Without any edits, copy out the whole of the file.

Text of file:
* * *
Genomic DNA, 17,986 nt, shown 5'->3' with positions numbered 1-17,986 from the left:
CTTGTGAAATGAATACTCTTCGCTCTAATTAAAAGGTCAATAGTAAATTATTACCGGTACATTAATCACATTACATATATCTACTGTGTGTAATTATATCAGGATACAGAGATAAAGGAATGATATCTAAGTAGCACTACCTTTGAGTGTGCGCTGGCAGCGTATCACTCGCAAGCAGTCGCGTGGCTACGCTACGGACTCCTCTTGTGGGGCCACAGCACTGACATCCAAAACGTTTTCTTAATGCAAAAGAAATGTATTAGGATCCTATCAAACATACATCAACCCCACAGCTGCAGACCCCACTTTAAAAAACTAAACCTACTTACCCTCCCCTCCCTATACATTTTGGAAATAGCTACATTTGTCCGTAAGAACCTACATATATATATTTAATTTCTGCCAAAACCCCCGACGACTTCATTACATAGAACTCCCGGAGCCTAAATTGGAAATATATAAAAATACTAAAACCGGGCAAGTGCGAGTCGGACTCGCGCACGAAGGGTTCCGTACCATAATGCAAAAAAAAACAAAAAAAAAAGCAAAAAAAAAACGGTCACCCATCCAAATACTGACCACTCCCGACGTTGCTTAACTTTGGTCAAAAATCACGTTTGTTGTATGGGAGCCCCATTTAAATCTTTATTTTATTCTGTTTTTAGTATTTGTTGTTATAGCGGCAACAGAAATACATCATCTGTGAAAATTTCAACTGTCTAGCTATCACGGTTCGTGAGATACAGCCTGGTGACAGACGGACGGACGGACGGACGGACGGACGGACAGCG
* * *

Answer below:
Genomic DNA, 17,986 nt, shown 5'->3' with positions numbered 1-17,986 from the left:
CTTGTGAAATGAATACTCTTCGCTCTAATTAAAAGGTCAATAGTAAATTATTACCGGTACATTAATCACATTACATATATCTACTGTGTGTAATTATATCAGGATACAGAGATAAAGGAATGATATCTAAGTAGCACTACCTTTGAGTGTGCGCTGGCAGCGTATCACTCGCAAGCAGTCGCGTGGCTACGCTACGGACTCCTCTTGTGGGGCCACAGCACTGACATCCAAAACGTTTTCTTAATGCAAAAGAAATGTATTAGGATCCTATCAAACATACATCAACCCCACAGCTGCAGACCCCACTTTAAAAAACTAAACCTACTTACCCTCCCCTCCCTATACATTTTGGAAATAGCTACATTTGTCCGTAAGAACCTACATATATATATTTAATTTCTGCCAAAACCCCCGACGACTTCATTACATAGAACTCCCGGAGCCTAAATTGGAAATATATAAAAATACTAAAACCGGGCAAGTGCGAGTCGGACTCGCGCACGAAGGGTTCCGTACCATAATGCAAAAAAAAACAAAAAAAAAAGCAAAAAAAAAACGGTCACCCATCCAAATACTGACCACTCCCGACGTTGCTTAACTTTGGTCAAAAATCACGTTTGTTGTATGGGAGCCCCATTTAAATCTTTATTTTATTCTGTTTTTAGTATTTGTTGTTATAGCGGCAACAGAAATACATCATCTGTGAAAATTTCAACTGTCTAGCTATCACGGTTCGTGAGATACAGCCTGGTGACAGACGGACGGACGGACGGACGGACGGACGGACAGCG